On Monday morning, we were woken up by the arrival of our bed tea. What’s bed tea, you ask? Tea, coffee, or hot chocolate that if ordered the night before, would be brought to you in the morning with little pastries so you could have a little something to eat in bed before breakfast. (Regrettably, ever since arriving home, no one has delivered this to me.)
After breakfast, we hiked in the rain to Glenburn School, the village’s main school house, to see the small campus and visit with the kids. They get really excited to have visitors so they can show off everything they’re doing in school, including learning English.
The Glenburn School building has about four separate rooms, and most of those rooms are partitioned off with secondary walls to create separate classrooms within each room. The school offers classes for kids from preschool up to about age 12. Counting all of the students that we saw, I’d guess there were about 30 kids in attendance, but the teachers said that many of the students were absent due to the rain. The majority of the kids have to walk, so if there is flooding, they are unable to make it to school that day.
The first area we visited at Glenburn School was the preschool through first grade room. The teacher for this age group was able to tell us a lot about the kids’ curriculum. From preschool on up, the kids are taught both Hindi and English. When we were there, the kids were working on their daily writing assignments in English. One row of the class had the preschool kids, the next row the kindergarten kids, and the third row had the 1st grade kids. This was the only room where the separate age groups were not partitioned off by a wall due to the fact that there is only one teacher and one assistant for all three of those grades.
When we visited the next grades up, they were really excited to show us what they were working on. It looked like high level math to me, but I never made it past algebra, so I couldn’t really tell you one way or the other. When we got to the room where the oldest kids were working, they gathered some of the kids together to sing for us! They performed two or three songs, both in their native language and ours. It was really great watching them get so into performing for us!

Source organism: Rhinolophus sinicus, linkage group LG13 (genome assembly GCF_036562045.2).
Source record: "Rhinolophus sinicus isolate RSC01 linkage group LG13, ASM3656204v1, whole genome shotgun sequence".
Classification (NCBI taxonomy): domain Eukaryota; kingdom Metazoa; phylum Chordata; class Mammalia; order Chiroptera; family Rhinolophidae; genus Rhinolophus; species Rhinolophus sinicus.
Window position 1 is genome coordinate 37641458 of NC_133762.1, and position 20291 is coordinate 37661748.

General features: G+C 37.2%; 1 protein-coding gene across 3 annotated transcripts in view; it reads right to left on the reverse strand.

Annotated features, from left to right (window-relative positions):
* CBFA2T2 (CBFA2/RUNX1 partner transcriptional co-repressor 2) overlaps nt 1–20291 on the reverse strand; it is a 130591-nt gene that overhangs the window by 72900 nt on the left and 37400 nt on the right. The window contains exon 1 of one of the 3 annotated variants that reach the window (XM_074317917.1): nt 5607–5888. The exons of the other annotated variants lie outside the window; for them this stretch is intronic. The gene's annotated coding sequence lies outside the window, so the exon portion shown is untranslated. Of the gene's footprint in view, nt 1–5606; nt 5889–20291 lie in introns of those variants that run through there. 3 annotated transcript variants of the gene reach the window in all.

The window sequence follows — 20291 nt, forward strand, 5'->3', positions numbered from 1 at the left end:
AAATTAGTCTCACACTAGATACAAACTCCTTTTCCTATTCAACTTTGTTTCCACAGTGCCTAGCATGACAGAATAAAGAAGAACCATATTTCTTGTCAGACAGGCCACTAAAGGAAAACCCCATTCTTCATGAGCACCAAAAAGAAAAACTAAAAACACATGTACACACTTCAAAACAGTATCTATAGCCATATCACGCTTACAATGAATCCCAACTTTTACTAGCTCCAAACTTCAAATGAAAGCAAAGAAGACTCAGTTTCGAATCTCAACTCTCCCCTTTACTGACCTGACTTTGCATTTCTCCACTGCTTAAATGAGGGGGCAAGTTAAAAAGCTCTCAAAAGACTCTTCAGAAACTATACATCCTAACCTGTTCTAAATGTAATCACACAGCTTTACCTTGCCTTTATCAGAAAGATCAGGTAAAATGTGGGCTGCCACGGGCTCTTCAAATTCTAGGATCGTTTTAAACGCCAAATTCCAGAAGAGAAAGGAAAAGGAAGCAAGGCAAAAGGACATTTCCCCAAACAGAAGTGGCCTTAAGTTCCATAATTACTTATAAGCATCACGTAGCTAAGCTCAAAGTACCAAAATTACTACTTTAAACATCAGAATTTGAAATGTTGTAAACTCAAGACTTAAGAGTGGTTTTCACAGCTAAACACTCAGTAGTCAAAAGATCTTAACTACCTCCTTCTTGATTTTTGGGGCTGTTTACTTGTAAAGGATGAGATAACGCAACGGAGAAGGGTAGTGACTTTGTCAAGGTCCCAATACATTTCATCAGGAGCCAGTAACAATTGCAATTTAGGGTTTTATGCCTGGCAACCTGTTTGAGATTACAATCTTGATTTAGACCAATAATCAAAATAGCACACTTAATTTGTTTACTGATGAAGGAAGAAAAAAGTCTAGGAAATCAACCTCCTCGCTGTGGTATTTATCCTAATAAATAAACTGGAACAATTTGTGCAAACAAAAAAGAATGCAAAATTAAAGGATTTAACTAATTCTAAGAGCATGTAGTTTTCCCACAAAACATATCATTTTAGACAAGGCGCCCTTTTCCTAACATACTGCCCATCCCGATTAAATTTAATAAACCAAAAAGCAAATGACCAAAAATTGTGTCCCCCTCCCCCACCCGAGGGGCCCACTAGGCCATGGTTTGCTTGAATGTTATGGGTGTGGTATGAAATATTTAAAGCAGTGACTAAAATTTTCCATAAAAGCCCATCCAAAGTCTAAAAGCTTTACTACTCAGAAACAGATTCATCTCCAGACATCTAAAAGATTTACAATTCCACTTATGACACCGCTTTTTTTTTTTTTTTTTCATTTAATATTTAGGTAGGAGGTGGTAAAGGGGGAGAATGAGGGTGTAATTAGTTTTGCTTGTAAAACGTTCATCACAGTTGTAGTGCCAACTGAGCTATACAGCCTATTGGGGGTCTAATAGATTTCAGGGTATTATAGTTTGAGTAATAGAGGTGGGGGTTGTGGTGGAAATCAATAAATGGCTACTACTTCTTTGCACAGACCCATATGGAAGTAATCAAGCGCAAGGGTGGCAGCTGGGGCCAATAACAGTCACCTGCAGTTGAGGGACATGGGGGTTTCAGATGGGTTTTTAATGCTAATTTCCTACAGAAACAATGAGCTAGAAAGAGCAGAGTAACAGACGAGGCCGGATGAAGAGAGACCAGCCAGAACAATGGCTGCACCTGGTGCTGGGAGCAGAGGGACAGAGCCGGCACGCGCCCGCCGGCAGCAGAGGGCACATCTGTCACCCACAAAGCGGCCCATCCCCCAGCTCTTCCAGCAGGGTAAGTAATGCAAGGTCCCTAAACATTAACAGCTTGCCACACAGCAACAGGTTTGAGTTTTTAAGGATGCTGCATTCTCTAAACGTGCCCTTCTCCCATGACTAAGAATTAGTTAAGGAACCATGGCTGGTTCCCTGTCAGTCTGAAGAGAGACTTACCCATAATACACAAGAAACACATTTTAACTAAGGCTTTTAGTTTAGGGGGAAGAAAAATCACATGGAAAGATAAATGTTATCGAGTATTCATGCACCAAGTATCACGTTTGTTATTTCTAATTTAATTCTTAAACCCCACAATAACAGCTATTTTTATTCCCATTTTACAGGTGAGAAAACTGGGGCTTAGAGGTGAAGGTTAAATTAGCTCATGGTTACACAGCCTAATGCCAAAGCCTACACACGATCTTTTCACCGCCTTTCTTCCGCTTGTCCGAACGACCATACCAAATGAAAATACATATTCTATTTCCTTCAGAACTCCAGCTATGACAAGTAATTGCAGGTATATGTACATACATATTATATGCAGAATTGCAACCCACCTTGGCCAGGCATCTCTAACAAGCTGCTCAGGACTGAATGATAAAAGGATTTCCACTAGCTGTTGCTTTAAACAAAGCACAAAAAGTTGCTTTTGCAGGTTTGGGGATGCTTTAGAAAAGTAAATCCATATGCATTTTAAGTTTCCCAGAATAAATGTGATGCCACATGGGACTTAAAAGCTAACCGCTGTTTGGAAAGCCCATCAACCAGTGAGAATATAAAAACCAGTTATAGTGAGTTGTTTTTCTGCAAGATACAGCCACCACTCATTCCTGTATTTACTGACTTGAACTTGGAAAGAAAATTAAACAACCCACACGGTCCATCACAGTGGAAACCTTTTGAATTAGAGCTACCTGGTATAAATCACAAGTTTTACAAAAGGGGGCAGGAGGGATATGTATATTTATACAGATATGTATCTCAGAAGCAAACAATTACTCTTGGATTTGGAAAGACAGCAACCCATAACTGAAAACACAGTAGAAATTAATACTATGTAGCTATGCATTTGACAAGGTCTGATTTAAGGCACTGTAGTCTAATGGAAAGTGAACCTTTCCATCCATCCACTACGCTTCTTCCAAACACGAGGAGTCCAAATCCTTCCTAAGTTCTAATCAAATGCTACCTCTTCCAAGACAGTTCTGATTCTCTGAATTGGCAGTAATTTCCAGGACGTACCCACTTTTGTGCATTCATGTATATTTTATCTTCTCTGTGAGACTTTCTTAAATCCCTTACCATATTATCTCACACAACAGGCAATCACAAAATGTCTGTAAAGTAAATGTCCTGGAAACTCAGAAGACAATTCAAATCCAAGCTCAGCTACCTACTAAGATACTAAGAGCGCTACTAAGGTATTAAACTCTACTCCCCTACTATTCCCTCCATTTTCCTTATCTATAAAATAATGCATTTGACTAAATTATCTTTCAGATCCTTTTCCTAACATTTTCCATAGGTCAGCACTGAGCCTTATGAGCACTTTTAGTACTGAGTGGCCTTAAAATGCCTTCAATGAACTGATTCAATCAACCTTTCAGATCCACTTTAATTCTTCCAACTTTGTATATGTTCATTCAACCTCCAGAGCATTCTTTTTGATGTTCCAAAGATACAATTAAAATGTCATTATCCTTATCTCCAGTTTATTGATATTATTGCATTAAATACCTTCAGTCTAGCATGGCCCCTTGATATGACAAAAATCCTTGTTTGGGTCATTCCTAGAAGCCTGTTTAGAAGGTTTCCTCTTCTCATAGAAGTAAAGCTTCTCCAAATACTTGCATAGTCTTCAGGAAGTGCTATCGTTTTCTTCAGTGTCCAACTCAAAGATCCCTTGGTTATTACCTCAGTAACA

Once they finished, the teacher turned to us and said, ‘Okay, your turn!’ Wait. What? We definitely weren’t expecting that, so we had to quickly brainstorm something to sing that the kids would be able to understand or at least enjoy. My quick-thinking sister thought of a song we used to sing in Sunday school, Climb Up Sunshine Mountain, that has lots of entertaining hand movements, and so we sang it for a room full of amused kids who got the biggest kick out of us trying to teach it to them. We had a blast, and my dad caught the whole awkward performance on video.
A good part of Glenburn School runs off of generous donations from visitors to Glenburn Tea Estate, so after leaving the kids to get back to work, the manager (or principal, maybe?) of the school talked with us about how they operate the school and everything they do to prepare the kids for high school. It was really eye-opening visiting a school with so few rules. Kids arrive when they can, if they can come at all. The class curriculum isn’t strictly regimented. It’s nothing like the grade schools we are used to back home, but it works. The kids love coming to school and they learn a lot while they are there. Getting to see how much they appreciated being at school was a real pleasure for me. I certainly never had that same attitude towards going to school when I was younger!
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